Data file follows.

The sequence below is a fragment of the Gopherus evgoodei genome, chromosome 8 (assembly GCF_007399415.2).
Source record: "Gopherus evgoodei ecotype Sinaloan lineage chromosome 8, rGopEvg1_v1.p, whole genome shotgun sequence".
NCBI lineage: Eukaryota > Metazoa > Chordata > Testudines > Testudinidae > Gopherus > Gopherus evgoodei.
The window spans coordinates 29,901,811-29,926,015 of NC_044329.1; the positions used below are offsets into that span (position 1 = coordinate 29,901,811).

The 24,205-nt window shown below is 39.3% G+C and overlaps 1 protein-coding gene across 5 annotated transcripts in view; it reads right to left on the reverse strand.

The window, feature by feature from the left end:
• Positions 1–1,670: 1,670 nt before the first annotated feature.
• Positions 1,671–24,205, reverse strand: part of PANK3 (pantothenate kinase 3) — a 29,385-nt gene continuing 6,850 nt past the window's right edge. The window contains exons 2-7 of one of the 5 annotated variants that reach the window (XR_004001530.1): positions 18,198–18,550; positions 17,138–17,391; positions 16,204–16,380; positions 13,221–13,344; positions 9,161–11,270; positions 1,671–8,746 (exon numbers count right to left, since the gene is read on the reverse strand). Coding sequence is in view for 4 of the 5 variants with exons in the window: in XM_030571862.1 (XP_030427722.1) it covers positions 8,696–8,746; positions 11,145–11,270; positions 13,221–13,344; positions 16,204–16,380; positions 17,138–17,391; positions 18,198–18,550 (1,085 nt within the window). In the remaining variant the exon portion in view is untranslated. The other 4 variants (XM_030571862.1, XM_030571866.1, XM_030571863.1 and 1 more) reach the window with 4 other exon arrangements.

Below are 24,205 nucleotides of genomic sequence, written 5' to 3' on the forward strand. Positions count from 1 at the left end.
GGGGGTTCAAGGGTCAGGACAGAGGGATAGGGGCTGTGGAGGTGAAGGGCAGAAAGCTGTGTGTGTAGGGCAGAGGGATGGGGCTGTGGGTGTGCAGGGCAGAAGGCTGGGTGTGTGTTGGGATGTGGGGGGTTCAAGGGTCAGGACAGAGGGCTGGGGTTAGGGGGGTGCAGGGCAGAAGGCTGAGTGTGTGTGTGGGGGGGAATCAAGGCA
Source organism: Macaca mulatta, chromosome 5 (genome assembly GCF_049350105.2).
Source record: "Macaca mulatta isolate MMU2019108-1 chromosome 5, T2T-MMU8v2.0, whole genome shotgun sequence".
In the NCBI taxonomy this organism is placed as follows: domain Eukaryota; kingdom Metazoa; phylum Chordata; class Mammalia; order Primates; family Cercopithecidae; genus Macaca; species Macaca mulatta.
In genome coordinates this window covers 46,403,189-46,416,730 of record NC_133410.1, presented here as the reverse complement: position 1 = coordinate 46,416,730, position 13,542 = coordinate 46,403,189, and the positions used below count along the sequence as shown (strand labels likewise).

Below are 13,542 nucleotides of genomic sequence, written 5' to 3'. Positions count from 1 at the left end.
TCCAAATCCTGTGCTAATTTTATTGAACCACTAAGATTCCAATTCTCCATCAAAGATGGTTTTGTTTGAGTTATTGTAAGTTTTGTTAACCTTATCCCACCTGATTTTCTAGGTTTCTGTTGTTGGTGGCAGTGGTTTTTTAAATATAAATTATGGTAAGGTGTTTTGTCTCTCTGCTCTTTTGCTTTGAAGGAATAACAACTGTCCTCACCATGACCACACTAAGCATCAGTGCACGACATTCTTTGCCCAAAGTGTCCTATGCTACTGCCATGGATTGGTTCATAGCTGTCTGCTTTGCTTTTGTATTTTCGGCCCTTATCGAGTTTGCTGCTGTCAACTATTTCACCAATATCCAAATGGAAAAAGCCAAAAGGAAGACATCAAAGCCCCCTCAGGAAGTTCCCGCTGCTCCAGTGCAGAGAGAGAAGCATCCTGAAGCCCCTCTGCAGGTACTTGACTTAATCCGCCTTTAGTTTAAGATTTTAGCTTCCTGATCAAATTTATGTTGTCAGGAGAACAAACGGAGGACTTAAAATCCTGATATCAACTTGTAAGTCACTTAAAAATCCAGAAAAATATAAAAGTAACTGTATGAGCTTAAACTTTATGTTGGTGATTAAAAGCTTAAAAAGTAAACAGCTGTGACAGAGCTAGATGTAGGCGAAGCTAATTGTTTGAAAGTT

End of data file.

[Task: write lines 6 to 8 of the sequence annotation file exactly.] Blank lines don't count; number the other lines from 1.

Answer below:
The window, feature by feature from the left end:
• Positions 1–1,670: 1,670 nt before the first annotated feature.
• Positions 1,671–24,205, reverse strand: part of PANK3 (pantothenate kinase 3) — a 29,385-nt gene continuing 6,850 nt past the window's right edge. The window contains exons 2-7 of one of the 5 annotated variants that reach the window (XR_004001530.1): positions 18,198–18,550; positions 17,138–17,391; positions 16,204–16,380; positions 13,221–13,344; positions 9,161–11,270; positions 1,671–8,746 (exon numbers count right to left, since the gene is read on the reverse strand). Coding sequence is in view for 4 of the 5 variants with exons in the window: in XM_030571862.1 (XP_030427722.1) it covers positions 8,696–8,746; positions 11,145–11,270; positions 13,221–13,344; positions 16,204–16,380; positions 17,138–17,391; positions 18,198–18,550 (1,085 nt within the window). In the remaining variant the exon portion in view is untranslated. The other 4 variants (XM_030571862.1, XM_030571866.1, XM_030571863.1 and 1 more) reach the window with 4 other exon arrangements.